(Manorama correspondents expose the network and modus operandi of gold smugglers in Kerala in a series of investigations. This is the first part.)
Gold smuggling into Kerala through its airports is rampant despite carriers being arrested almost daily. It has now gone from being an economic crime to a public order issue with gangs of smugglers often clashing with each other.
Gold smuggling in the state has undergone a major change. Smugglers stay one step ahead despite authorities frequently nabbing carriers and confiscating contraband. Once dependent on money transferred through hawala (illegal channels), gold smuggling has become a lucrative “industry” for investing black money.
New faces joined the illegal activity as it underwent a change. If carriers were once those who shuttled between countries on visit visas, today families are also part of the network. In short, it has now become a white-collar ‘business’, with the carriers undergoing a complete overhaul.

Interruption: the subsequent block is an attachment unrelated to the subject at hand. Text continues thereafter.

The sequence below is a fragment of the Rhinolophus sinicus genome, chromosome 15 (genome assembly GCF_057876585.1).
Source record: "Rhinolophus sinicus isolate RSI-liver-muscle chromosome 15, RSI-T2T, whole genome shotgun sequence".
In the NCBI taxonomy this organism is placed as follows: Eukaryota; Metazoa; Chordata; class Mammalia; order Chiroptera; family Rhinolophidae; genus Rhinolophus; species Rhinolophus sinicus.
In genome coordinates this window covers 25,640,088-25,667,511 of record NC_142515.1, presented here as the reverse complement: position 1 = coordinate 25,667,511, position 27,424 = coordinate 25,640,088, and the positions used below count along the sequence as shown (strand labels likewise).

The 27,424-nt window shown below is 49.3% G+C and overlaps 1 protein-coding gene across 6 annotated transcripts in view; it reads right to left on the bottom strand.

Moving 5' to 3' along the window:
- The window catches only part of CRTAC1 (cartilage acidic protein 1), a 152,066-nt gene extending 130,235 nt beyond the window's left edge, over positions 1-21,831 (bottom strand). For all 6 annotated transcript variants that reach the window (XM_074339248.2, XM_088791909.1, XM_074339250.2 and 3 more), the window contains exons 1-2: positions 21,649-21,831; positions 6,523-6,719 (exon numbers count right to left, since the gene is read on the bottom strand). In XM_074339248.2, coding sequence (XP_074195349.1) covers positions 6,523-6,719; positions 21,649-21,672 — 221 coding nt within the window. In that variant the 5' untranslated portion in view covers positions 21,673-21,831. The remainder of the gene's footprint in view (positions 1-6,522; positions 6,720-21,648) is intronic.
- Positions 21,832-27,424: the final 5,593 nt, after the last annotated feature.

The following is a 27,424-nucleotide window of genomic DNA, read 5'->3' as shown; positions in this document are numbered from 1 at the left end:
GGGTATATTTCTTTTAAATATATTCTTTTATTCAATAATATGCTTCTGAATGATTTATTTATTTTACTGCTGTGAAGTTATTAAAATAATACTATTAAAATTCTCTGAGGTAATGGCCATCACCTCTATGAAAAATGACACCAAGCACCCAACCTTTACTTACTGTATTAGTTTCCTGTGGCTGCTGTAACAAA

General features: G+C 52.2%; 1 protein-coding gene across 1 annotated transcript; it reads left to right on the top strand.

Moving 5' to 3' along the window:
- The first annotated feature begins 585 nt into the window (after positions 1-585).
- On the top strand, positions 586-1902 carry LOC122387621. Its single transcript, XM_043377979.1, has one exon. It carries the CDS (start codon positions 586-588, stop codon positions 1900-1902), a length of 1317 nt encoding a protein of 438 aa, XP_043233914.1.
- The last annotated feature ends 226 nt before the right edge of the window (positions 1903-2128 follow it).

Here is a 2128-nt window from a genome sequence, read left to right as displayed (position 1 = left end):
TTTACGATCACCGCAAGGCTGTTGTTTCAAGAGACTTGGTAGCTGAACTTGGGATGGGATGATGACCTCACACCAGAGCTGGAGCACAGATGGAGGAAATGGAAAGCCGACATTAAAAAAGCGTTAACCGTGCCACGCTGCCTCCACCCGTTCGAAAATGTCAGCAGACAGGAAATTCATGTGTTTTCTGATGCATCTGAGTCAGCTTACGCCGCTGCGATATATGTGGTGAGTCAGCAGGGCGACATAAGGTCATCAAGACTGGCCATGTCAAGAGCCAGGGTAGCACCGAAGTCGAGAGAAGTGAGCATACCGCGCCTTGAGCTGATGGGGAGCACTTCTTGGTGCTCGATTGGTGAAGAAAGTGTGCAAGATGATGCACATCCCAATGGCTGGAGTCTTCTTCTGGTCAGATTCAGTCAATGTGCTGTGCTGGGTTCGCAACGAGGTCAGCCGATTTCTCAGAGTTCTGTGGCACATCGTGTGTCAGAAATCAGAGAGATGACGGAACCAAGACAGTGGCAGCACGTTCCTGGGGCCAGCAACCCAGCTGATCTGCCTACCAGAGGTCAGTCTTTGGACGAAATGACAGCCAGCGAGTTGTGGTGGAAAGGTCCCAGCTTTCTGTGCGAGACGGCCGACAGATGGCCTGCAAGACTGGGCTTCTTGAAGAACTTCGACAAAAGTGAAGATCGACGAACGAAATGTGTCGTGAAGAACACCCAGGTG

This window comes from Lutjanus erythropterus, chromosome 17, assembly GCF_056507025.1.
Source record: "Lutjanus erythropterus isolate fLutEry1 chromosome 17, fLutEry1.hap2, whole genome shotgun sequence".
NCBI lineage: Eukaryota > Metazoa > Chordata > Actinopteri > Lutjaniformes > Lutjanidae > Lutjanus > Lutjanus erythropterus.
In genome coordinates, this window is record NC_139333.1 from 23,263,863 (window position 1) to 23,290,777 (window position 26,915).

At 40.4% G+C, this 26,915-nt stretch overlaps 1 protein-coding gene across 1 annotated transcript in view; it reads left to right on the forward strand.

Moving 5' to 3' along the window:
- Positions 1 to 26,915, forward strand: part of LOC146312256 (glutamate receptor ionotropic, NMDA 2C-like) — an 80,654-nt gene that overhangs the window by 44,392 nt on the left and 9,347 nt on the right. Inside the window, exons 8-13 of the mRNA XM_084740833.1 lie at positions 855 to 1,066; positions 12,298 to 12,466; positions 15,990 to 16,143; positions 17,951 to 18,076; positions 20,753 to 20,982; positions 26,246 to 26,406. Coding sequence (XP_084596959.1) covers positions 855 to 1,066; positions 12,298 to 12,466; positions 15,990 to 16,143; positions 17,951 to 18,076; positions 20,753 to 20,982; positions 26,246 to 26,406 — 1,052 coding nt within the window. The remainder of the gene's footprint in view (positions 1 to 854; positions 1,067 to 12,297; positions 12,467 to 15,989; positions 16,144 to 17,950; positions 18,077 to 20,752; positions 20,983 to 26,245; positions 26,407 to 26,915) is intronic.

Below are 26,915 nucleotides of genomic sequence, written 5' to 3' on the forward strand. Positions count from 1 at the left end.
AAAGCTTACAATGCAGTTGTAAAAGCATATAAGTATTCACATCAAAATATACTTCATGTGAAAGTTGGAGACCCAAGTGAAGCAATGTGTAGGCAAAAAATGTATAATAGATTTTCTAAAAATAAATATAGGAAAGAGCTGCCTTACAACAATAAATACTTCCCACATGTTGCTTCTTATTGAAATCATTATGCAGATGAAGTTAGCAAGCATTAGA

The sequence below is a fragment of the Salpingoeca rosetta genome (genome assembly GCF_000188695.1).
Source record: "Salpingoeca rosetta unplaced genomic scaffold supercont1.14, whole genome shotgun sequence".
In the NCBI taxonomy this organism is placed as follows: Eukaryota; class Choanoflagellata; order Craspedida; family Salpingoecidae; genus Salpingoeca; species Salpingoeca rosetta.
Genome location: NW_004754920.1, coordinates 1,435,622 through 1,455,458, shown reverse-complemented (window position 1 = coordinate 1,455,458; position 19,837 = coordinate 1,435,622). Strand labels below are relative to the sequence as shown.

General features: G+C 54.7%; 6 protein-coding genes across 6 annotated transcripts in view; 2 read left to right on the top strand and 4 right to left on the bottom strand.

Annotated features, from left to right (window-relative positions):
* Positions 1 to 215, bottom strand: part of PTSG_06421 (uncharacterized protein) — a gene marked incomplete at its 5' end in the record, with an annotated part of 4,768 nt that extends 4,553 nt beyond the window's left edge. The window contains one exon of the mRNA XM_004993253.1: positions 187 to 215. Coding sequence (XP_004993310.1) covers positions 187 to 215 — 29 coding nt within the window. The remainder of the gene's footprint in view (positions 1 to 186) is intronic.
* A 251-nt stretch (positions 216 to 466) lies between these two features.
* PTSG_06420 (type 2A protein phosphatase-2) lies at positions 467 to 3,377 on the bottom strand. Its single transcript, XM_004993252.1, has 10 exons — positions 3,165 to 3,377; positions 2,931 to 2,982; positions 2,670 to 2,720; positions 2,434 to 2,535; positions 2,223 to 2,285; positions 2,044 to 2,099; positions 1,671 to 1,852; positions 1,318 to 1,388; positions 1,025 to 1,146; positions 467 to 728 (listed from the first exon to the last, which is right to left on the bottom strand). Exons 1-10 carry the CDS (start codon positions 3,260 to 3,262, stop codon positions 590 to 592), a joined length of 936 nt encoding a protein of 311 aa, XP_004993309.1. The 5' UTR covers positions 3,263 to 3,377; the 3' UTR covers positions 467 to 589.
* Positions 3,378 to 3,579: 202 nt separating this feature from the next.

Still, it’s not without its share of risk. The smugglers themselves are confused as to what role he should take on: carrier, smuggler, traitor or thief from another carrier?
Cases of carriers becoming double agents, simultaneously serving the interests of rival groups, have also been reported in Kerala.
The investigation into the kidnapping and murder of expatriate Abdul Jaleel from Agali in Malappuram has led investigators into the murky world of gold smuggling and the gangs involved. Even as the investigation continues – five people were arrested on Saturday – the smugglers are actively pursuing their activities, using every opportunity they can get their hands on.